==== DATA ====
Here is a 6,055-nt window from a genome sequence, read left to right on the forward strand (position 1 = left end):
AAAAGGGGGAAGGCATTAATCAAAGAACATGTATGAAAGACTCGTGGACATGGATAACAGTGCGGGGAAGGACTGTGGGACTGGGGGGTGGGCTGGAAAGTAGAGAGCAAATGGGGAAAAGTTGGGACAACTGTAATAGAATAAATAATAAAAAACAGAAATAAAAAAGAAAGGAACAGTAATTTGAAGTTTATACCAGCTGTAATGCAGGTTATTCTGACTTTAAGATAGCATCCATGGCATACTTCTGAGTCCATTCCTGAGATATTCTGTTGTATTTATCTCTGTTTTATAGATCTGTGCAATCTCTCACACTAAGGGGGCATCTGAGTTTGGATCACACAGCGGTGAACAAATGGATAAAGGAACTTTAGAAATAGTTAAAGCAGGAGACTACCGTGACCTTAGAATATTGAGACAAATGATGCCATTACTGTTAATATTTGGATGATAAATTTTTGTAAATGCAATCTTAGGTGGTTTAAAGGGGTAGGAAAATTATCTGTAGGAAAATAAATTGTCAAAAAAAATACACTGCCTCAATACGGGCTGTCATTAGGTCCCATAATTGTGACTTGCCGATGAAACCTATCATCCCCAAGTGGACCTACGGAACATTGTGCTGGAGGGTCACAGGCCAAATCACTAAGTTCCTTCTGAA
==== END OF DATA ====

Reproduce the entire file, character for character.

Here is a 6,055-nt window from a genome sequence, read left to right on the forward strand (position 1 = left end):
AAAAGGGGGAAGGCATTAATCAAAGAACATGTATGAAAGACTCGTGGACATGGATAACAGTGCGGGGAAGGACTGTGGGACTGGGGGGTGGGCTGGAAAGTAGAGAGCAAATGGGGAAAAGTTGGGACAACTGTAATAGAATAAATAATAAAAAACAGAAATAAAAAAGAAAGGAACAGTAATTTGAAGTTTATACCAGCTGTAATGCAGGTTATTCTGACTTTAAGATAGCATCCATGGCATACTTCTGAGTCCATTCCTGAGATATTCTGTTGTATTTATCTCTGTTTTATAGATCTGTGCAATCTCTCACACTAAGGGGGCATCTGAGTTTGGATCACACAGCGGTGAACAAATGGATAAAGGAACTTTAGAAATAGTTAAAGCAGGAGACTACCGTGACCTTAGAATATTGAGACAAATGATGCCATTACTGTTAATATTTGGATGATAAATTTTTGTAAATGCAATCTTAGGTGGTTTAAAGGGGTAGGAAAATTATCTGTAGGAAAATAAATTGTCAAAAAAAATACACTGCCTCAATACGGGCTGTCATTAGGTCCCATAATTGTGACTTGCCGATGAAACCTATCATCCCCAAGTGGACCTACGGAACATTGTGCTGGAGGGTCACAGGCCAAATCACTAAGTTCCTTCTGAA